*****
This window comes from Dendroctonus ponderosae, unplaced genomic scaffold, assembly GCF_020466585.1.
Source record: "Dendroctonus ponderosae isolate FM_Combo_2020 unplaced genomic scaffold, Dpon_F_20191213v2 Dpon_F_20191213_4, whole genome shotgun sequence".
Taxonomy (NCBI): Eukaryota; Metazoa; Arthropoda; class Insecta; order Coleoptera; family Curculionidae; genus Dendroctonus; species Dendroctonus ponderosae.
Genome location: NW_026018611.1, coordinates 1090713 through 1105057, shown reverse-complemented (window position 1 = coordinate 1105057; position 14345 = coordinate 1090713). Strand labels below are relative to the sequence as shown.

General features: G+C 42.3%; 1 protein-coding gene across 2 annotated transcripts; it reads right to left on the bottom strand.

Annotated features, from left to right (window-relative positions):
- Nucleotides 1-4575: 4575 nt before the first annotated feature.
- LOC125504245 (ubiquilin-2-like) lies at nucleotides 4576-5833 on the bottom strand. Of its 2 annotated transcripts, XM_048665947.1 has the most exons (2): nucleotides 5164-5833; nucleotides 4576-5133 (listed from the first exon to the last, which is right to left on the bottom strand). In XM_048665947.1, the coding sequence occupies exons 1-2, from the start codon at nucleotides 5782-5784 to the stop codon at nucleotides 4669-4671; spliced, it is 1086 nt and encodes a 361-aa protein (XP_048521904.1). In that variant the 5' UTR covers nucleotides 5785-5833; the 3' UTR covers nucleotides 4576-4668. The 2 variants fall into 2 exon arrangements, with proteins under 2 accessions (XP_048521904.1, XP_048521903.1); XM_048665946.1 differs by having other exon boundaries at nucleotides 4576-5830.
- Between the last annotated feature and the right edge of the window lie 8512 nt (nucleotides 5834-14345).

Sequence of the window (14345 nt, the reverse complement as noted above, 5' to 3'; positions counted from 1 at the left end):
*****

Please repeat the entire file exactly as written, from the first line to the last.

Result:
This window comes from Dendroctonus ponderosae, unplaced genomic scaffold, assembly GCF_020466585.1.
Source record: "Dendroctonus ponderosae isolate FM_Combo_2020 unplaced genomic scaffold, Dpon_F_20191213v2 Dpon_F_20191213_4, whole genome shotgun sequence".
Taxonomy (NCBI): Eukaryota; Metazoa; Arthropoda; class Insecta; order Coleoptera; family Curculionidae; genus Dendroctonus; species Dendroctonus ponderosae.
Genome location: NW_026018611.1, coordinates 1090713 through 1105057, shown reverse-complemented (window position 1 = coordinate 1105057; position 14345 = coordinate 1090713). Strand labels below are relative to the sequence as shown.

General features: G+C 42.3%; 1 protein-coding gene across 2 annotated transcripts; it reads right to left on the bottom strand.

Annotated features, from left to right (window-relative positions):
- Nucleotides 1-4575: 4575 nt before the first annotated feature.
- LOC125504245 (ubiquilin-2-like) lies at nucleotides 4576-5833 on the bottom strand. Of its 2 annotated transcripts, XM_048665947.1 has the most exons (2): nucleotides 5164-5833; nucleotides 4576-5133 (listed from the first exon to the last, which is right to left on the bottom strand). In XM_048665947.1, the coding sequence occupies exons 1-2, from the start codon at nucleotides 5782-5784 to the stop codon at nucleotides 4669-4671; spliced, it is 1086 nt and encodes a 361-aa protein (XP_048521904.1). In that variant the 5' UTR covers nucleotides 5785-5833; the 3' UTR covers nucleotides 4576-4668. The 2 variants fall into 2 exon arrangements, with proteins under 2 accessions (XP_048521904.1, XP_048521903.1); XM_048665946.1 differs by having other exon boundaries at nucleotides 4576-5830.
- Between the last annotated feature and the right edge of the window lie 8512 nt (nucleotides 5834-14345).

Sequence of the window (14345 nt, the reverse complement as noted above, 5' to 3'; positions counted from 1 at the left end):